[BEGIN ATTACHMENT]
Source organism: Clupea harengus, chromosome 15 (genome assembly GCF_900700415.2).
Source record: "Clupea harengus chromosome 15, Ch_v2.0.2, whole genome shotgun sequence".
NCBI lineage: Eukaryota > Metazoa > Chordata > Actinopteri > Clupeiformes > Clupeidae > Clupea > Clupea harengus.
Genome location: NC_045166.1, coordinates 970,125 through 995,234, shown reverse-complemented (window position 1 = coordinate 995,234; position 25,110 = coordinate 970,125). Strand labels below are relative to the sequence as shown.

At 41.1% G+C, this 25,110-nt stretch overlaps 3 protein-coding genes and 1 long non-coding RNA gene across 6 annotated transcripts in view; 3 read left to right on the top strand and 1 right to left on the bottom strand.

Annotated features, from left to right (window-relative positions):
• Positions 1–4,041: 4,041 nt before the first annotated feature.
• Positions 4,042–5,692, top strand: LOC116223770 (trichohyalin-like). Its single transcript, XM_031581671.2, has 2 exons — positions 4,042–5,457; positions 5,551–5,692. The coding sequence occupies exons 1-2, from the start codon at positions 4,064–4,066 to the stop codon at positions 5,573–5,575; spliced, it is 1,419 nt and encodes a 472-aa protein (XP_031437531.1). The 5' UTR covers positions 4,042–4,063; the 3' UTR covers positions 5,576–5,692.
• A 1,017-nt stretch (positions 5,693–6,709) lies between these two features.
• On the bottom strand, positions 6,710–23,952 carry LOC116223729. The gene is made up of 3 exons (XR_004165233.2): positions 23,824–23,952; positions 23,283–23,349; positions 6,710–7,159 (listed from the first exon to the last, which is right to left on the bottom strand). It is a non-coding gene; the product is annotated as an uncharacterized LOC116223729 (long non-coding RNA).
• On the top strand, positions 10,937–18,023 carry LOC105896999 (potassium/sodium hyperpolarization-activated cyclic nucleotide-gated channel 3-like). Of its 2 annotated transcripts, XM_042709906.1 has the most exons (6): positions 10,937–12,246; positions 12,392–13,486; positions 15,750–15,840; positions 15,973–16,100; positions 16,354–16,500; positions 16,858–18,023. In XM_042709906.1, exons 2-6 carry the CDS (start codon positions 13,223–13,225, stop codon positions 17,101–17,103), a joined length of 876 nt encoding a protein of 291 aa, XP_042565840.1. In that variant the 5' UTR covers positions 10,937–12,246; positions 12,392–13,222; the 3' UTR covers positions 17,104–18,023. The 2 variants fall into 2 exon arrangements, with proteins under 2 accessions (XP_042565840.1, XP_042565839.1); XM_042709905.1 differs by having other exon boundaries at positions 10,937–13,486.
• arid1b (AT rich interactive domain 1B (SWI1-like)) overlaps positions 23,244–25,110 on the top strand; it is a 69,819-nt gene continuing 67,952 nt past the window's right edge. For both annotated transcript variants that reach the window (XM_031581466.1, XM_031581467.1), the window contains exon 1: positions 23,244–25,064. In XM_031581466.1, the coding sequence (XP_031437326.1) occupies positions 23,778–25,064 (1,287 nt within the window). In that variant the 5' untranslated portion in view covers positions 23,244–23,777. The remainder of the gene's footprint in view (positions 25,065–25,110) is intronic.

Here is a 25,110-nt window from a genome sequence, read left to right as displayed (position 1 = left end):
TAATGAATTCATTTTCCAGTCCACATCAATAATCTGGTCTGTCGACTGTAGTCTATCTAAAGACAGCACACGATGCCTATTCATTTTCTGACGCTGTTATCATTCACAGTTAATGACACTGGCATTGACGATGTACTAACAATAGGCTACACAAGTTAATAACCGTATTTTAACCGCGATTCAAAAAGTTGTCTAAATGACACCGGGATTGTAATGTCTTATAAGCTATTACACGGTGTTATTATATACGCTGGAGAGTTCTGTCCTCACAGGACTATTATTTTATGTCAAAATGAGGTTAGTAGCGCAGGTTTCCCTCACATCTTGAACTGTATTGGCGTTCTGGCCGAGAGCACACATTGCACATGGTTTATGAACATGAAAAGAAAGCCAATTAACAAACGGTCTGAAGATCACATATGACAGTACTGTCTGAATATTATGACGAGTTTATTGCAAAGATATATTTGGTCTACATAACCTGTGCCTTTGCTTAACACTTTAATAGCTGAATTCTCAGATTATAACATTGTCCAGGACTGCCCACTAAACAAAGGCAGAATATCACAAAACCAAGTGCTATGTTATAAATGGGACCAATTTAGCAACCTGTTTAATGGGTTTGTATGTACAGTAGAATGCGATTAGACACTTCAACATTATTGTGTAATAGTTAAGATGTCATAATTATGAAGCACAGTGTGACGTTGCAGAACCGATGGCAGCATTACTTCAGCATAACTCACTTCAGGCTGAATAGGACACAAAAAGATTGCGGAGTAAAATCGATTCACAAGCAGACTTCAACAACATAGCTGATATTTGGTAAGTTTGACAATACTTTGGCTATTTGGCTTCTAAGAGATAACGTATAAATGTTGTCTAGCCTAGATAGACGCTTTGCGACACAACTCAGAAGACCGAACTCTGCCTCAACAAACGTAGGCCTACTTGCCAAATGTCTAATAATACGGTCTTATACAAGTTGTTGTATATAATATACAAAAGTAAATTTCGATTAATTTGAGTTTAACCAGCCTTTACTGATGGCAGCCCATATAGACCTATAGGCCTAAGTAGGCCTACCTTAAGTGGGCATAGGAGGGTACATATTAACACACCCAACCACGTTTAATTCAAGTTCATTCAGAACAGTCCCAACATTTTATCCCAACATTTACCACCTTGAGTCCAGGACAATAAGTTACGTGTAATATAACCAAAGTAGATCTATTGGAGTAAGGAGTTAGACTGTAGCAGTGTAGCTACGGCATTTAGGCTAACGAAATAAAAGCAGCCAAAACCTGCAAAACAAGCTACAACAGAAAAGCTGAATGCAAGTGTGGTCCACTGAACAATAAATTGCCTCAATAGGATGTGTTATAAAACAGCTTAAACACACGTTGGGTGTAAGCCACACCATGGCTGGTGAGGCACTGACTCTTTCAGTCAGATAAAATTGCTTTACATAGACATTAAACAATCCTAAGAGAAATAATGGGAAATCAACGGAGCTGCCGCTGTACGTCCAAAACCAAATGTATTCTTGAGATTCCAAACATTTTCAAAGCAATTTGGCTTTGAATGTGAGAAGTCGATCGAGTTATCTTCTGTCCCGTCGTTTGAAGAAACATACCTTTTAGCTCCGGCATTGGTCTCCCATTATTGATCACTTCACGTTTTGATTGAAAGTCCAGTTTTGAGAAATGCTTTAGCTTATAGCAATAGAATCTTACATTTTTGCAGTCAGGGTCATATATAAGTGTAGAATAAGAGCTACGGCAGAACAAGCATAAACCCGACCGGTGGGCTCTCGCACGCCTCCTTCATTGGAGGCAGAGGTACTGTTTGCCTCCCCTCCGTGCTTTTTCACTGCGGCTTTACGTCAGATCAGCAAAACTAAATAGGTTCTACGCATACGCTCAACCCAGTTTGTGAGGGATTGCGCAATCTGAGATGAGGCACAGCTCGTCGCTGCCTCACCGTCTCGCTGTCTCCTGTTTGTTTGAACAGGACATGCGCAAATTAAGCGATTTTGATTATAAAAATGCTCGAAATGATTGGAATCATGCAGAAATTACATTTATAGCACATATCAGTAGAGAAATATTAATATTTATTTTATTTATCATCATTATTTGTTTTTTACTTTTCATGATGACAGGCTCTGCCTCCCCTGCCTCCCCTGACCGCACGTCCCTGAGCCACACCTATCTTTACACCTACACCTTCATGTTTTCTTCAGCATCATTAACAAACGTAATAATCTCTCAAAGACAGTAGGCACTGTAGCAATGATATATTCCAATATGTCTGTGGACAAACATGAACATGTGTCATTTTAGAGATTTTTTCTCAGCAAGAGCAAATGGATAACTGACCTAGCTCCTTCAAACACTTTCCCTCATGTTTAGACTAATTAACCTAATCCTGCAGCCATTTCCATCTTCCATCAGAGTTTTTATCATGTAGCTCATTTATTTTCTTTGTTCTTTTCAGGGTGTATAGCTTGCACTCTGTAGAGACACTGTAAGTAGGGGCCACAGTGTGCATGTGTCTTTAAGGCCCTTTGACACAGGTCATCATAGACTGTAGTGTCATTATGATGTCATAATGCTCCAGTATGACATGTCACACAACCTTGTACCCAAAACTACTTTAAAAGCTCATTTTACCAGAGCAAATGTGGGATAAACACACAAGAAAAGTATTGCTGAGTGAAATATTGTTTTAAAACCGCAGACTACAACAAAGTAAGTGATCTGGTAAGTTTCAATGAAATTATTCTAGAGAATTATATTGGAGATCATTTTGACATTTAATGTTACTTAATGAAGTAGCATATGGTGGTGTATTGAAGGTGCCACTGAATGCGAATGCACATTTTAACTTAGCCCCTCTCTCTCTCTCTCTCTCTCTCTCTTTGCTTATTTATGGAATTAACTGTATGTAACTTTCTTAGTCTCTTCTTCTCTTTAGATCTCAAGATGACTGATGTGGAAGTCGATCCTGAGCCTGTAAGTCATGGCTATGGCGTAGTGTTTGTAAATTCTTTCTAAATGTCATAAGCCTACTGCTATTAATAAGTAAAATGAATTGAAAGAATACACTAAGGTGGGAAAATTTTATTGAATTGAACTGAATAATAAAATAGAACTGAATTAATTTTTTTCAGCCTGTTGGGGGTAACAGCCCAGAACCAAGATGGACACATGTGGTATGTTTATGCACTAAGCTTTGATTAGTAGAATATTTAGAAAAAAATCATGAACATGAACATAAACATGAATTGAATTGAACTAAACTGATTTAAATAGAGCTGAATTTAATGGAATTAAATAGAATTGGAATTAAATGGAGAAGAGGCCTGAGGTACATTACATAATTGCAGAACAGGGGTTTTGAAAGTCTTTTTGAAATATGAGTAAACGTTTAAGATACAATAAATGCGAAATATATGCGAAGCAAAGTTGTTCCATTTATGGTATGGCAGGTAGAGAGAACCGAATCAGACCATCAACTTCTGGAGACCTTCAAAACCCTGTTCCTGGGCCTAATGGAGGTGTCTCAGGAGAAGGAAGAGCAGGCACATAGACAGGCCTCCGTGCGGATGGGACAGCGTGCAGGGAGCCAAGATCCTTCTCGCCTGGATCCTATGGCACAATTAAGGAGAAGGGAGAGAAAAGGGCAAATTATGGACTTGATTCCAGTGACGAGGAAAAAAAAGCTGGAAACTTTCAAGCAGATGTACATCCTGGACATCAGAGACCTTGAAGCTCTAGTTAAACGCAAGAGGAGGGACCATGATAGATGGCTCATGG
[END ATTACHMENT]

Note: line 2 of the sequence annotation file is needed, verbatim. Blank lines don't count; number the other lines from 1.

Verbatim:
Source record: "Clupea harengus chromosome 15, Ch_v2.0.2, whole genome shotgun sequence".